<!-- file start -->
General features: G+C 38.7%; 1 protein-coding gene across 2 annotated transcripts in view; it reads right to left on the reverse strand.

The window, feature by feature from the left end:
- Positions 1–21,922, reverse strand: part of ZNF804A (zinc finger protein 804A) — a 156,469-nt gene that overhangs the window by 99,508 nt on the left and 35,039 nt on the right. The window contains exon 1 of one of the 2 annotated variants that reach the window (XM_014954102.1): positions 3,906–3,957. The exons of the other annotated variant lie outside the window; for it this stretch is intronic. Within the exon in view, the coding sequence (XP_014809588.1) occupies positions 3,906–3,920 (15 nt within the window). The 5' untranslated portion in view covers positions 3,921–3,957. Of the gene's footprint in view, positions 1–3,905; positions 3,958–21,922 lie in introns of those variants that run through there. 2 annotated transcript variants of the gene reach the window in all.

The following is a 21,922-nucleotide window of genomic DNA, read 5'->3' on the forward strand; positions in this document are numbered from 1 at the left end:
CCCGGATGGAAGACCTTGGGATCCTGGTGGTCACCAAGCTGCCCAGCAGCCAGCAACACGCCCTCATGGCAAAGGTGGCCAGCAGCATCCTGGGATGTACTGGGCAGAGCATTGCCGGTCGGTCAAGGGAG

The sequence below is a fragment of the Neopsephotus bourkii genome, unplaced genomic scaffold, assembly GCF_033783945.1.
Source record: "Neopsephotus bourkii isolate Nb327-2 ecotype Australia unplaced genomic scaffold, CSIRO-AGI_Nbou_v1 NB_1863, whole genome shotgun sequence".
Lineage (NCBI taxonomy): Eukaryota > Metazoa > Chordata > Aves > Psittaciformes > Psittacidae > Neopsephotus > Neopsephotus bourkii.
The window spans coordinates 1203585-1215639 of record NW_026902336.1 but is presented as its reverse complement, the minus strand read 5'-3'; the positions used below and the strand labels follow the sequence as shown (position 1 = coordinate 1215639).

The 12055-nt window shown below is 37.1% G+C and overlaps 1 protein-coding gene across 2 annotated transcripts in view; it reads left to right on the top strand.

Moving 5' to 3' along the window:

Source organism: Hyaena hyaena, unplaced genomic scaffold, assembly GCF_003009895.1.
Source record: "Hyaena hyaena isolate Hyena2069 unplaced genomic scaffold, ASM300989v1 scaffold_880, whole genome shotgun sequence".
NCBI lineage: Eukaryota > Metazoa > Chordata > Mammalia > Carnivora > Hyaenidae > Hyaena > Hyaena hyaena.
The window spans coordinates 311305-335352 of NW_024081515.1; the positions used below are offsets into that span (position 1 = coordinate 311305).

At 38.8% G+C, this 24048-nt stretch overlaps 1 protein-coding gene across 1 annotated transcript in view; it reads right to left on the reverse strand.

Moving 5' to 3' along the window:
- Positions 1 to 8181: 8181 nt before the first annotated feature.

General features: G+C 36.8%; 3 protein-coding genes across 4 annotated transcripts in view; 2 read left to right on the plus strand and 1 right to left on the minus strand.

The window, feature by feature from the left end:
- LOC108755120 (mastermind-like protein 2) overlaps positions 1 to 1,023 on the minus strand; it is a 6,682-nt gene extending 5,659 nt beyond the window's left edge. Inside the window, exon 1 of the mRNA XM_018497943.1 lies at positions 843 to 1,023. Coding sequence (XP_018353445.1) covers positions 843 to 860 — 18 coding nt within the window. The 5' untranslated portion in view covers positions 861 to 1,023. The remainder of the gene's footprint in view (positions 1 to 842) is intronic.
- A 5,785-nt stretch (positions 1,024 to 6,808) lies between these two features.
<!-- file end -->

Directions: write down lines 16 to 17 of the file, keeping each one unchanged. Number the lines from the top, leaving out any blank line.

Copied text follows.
At 38.8% G+C, this 24048-nt stretch overlaps 1 protein-coding gene across 1 annotated transcript in view; it reads right to left on the reverse strand.

Moving 5' to 3' along the window: